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# With its abundance of noun inflections, Icelandic is one of

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With its abundance of noun inflections, Icelandic is one of [#permalink]

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20 Sep 2007, 09:21
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With its abundance of noun inflections, Icelandic is one of several Germanic languages that is compact when written but can lengthen considerably when translated into English.

(A) is compact when written but can lengthen considerably when translated into English
(B) are compact when they are written, but they can lengthen considerably when they are translated in English
(C) is compact when written but can lengthen considerably when being translated into English
(D) are compact when written but can lengthen considerably in English translation
(E) is compact when it is written but can lengthen considerably when translated in English

Pls. explain.
If you have any questions
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20 Sep 2007, 09:49
GK_Gmat wrote:
With its abundance of noun inflections, Icelandic is one of several Germanic languages that is compact when written but can lengthen considerably when translated into English.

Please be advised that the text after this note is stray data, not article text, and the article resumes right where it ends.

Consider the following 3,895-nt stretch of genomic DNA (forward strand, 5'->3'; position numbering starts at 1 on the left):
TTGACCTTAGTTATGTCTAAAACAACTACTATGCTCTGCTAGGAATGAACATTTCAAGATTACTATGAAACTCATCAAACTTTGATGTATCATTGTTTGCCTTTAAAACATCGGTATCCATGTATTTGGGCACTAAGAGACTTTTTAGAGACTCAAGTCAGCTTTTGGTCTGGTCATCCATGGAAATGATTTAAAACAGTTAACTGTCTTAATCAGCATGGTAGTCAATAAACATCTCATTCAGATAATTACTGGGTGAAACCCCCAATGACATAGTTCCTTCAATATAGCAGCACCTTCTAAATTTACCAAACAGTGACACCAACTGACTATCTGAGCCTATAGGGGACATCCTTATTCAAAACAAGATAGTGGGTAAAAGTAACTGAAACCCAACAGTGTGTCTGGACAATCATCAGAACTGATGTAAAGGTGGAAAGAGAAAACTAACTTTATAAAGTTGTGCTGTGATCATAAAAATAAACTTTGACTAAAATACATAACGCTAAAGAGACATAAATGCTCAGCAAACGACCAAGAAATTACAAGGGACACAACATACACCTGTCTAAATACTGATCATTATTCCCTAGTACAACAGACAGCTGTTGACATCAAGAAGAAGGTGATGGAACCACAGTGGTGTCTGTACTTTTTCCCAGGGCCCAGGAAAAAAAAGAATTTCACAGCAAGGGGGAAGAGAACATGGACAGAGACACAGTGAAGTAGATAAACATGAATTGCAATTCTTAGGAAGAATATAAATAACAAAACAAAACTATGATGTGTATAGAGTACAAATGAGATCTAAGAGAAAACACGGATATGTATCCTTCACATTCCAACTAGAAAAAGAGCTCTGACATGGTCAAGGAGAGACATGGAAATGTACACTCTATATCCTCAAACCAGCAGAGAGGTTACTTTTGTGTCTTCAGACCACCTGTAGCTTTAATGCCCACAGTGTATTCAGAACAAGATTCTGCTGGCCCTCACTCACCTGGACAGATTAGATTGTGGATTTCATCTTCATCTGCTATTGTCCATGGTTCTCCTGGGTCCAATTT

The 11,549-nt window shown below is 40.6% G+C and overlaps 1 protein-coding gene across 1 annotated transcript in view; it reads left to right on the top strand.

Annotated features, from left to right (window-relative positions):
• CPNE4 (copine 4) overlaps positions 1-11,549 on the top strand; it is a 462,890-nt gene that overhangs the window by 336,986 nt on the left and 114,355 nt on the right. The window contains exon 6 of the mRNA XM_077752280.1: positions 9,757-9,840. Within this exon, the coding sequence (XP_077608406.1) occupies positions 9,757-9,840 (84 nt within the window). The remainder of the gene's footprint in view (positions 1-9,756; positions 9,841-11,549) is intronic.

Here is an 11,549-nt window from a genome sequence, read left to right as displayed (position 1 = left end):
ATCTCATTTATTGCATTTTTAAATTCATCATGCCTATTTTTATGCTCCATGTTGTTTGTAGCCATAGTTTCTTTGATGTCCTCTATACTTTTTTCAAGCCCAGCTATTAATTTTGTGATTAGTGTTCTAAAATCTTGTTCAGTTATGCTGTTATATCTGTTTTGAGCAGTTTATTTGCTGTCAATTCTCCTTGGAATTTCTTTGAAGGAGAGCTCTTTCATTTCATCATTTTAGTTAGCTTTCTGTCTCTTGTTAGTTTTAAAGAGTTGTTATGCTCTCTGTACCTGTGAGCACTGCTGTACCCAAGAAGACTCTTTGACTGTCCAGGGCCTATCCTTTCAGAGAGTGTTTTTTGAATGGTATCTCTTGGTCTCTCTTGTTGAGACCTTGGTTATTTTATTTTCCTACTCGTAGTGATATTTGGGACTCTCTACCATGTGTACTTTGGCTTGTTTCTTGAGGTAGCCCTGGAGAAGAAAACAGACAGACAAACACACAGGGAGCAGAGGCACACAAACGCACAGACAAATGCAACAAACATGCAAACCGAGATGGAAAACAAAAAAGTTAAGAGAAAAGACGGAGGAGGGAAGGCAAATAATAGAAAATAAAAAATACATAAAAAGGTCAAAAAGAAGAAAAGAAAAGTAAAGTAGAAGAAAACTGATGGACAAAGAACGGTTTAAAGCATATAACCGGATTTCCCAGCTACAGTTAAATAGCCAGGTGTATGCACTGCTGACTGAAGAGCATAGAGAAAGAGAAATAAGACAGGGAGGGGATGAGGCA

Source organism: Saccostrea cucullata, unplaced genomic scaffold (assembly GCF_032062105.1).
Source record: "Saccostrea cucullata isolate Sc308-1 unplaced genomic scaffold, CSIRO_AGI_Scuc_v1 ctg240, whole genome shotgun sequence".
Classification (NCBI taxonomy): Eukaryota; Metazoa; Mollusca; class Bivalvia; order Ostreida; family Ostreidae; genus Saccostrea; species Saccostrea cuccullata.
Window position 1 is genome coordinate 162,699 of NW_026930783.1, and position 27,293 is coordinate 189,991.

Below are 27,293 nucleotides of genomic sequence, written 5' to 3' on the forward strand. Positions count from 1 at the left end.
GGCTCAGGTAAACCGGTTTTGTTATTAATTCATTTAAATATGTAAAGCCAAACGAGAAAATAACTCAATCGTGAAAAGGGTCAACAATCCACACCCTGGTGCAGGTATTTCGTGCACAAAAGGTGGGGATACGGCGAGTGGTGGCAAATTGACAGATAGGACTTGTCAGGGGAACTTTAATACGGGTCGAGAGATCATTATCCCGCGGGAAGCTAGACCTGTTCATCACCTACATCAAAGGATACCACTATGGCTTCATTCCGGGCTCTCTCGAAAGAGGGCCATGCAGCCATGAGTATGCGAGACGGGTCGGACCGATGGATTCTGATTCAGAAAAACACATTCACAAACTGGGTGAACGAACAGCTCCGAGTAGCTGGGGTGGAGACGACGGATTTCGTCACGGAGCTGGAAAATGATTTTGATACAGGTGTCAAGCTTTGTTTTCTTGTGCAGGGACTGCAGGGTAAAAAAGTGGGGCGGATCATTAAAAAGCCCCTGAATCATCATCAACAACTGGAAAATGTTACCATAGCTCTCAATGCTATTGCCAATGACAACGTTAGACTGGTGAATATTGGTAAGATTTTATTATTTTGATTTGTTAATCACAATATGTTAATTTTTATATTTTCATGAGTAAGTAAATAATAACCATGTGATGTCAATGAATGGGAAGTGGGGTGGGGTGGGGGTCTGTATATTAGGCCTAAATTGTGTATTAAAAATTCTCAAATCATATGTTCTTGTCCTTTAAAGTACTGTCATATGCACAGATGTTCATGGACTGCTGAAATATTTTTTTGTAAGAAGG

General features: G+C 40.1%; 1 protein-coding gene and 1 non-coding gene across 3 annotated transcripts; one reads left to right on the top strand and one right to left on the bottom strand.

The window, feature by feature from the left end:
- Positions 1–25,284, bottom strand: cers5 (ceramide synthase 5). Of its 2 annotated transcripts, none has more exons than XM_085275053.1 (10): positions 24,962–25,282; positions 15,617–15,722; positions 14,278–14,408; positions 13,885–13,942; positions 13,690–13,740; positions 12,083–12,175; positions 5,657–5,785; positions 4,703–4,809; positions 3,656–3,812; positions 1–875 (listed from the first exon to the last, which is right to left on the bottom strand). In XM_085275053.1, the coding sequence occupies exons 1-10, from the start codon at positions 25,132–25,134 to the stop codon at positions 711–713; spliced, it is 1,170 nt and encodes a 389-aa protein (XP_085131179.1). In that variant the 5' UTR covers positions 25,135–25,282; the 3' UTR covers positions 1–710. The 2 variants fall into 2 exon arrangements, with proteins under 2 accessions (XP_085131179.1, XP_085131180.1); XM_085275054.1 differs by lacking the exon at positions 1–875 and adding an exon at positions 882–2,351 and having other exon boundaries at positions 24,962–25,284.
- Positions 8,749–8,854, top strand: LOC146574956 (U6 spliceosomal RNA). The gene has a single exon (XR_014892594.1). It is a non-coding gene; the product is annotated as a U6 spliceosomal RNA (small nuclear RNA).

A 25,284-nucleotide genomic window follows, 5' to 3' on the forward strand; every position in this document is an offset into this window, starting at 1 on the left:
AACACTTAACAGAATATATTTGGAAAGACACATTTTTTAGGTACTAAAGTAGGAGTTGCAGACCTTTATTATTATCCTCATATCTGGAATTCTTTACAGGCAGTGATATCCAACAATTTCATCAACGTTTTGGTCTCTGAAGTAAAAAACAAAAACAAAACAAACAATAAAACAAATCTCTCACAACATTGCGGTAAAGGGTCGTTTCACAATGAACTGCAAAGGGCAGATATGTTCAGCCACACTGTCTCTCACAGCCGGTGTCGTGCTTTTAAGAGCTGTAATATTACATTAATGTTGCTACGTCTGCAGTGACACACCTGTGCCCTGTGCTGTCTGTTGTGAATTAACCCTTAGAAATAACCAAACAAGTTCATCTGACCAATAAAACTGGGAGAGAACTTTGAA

(A) is compact when written but can lengthen considerably when translated into English
(B) are compact when they are written, but they can lengthen considerably when they are translated in English
(C) is compact when written but can lengthen considerably when being translated into English
(D) are compact when written but can lengthen considerably in English translation
(E) is compact when it is written but can lengthen considerably when translated in English

Pls. explain.

I vote for 'A'... refer to the one of the rule....verb should be singular here
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20 Sep 2007, 09:53
A...
it shud b 'is' n not 'are' so its among A,C,n E
C can b eleiminated bcuz of 'being'
in E 'it' is redundant so eliminate
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20 Sep 2007, 10:09
GK_Gmat wrote:
With its abundance of noun inflections, Icelandic is one of several Germanic languages that is compact when written but can lengthen considerably when translated into English.

(A) is compact when written but can lengthen considerably when translated into English
(B) are compact when they are written, but they can lengthen considerably when they are translated in English